Though Buckingham Palace didn’t make a big deal out of it, September 9, 2015 marked a once-in-a-millennium milestone: Queen Elizabeth II officially became the longest-reigning monarch in British history, and the second-longest-serving female monarch anywhere (after Eleanor of Aquitaine; Elizabeth could break that record in three years). By holding her crown for 62 years and 217 days, QEII surpassed the woman who previously held both of those titles, none other than Queen Victoria. Allow me to summarize the tone of most of the articles that will come up when you google this (including those from the BBC News, The Guardian, The Telegraph, Yahoo News): “Wow. Can you imagine another queen? Wow.”
Of course, it would have been unseemly for Elizabeth to organize or take part in any sort of commemoration that might possibly demean her great-great-grandmother. So let me surpass the other writers who’ve noted this milestone, and take care of that for her.
Start with the knowledge that absolutely no serious writer has ever – ever! – failed, while writing a book that discusses Anglo society between 1837 and 1901, to refer to the period as the Victorian Era or Victorian Age. It’s simply the name of the period, one that directly suggests that Victoria, or at least Victorian values, bestrode her time like a colossus. We also know that no serious writer has referred to the last six decades as the Elizabethan Era. It’s simply not done, and not only because there already was an Elizabethan Era, when Shakespeare lived. This gives the sense that England’s current Queen isn’t as important, not as influential, not really as consequential as her great-great-grandma.
And maybe that’s true. But it’s a short leap from there to the presumption that Victoria was a better queen than her great-great-granddaughter. And she wasn’t. Lest anyone turn this week into yet another opportunity to wax sympathetic for the Great Victoria, let’s suggest something radical, especially for us non-royalists: Elizabeth is better.
One reason that the English think so fondly of Queen Victoria was because of how many assassinations she survived: in 1840, thrice (thrice!) in 1842, in 1849, in 1850, in 1872, and in 1882. Each errant shot considerably increased her popularity. The death of her beloved Albert in 1861 at first occasioned sympathy, later caused ridicule (and the success of her enemies) as she remained in secluded mourning for most of a decade, and finally accorded her a measure of integrity as she never stopped wearing black for the rest of her life. Still, widowhood and near-death experiences shouldn’t, in retrospect, give undue glory to any leader.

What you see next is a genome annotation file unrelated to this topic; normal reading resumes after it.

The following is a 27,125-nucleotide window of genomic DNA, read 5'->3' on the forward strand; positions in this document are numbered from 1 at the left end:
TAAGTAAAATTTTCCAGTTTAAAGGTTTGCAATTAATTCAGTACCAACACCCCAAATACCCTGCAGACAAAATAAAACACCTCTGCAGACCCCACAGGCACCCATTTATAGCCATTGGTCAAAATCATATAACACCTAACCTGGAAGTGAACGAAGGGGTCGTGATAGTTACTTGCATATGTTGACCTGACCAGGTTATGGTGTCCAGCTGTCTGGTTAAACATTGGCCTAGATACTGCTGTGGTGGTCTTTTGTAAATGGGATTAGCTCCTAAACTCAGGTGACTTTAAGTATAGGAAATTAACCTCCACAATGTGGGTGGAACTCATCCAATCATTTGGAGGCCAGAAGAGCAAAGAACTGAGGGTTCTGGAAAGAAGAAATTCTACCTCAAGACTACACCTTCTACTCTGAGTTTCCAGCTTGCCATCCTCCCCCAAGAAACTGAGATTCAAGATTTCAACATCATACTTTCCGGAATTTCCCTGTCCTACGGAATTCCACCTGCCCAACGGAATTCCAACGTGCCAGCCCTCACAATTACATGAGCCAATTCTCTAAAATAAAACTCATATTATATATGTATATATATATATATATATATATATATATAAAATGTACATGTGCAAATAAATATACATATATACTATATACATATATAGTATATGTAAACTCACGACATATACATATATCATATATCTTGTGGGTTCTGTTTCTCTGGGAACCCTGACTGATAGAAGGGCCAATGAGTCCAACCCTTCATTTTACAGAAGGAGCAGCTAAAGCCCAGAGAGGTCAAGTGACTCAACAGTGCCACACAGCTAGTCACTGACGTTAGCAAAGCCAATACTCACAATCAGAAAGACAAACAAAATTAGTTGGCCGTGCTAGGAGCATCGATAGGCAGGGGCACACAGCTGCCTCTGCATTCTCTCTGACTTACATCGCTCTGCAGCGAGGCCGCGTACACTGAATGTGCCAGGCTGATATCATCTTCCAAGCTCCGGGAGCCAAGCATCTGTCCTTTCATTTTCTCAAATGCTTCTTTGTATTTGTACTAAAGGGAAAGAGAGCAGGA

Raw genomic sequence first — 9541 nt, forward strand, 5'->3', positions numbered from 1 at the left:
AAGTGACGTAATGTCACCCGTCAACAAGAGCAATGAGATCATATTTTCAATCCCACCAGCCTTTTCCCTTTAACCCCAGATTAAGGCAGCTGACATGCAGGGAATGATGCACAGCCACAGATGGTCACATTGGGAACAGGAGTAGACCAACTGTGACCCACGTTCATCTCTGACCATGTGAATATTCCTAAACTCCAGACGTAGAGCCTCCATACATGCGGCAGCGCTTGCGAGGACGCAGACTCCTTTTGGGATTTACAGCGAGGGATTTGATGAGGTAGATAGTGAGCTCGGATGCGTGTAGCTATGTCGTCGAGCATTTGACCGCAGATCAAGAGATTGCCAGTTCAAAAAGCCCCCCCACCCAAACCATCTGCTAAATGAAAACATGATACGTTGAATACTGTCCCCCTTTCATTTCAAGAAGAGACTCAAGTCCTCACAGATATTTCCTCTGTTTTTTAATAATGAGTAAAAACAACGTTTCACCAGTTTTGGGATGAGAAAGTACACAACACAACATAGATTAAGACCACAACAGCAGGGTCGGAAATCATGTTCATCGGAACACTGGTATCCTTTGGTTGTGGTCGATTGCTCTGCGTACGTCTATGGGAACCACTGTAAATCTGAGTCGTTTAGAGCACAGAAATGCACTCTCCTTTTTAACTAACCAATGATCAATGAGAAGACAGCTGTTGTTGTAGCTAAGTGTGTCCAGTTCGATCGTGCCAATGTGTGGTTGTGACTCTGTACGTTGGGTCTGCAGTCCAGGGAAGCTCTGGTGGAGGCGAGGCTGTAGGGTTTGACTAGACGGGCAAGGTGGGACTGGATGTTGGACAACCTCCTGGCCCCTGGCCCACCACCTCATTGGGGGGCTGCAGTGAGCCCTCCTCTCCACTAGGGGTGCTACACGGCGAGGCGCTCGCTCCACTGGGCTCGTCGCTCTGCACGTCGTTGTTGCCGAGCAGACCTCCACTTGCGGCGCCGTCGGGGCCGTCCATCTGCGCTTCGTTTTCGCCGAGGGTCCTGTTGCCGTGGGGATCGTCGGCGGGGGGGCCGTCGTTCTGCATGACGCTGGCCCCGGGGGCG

Britain’s economy grew significantly in the last six decades of the 19th century, to the point where it accounted for as much as a third of world trade. Queen Victoria had next to nothing to do with that growth, and no British queen really could have done. Yes, she had more power than her great-great-granddaughter, but by the time of Victoria’s 1837 ascension, British domestic policy was firmly in the hands of its Parliament and Prime Minister, as it is now. True scholars of Victorian domestic politics mostly credit, or blame, men like William Gladstone and Benjamin Disraeli (and a cantakerous press; Fleet Street wasn’t as different as you may think). Occasionally Victoria might inveigh against a bill – for example, Victoria opposed women’s suffrage, and that probably made it harder for British women to attain the right to vote – but generally, unlike monarchs in some countries, Victoria wasn’t privy to domestic policy-maker councils. (A proper ruling monarch can’t take a decade off, as Victoria pretty much did during the 1860s.)
Where Queen Victoria had more power was foreign policy, and her current esteem has everything to do with British expansion during her time and that bygone pride about the “sun never setting on the British Empire” (they may have cribbed that phrase from Russia, where, for centuries, it’s been true not about the “Empire” but about the country itself). It’s true that in recent years it’s become all too fashionable to criticize imperialists – that we shouldn’t judge Victoria by modern metrics. But bear in mind that before anyone uttered the phrase “politically correct” in the late 1980s, Elizabeth II had for decades (mostly) pursued a humbler, conciliatory foreign policy with better benefits for most Britons.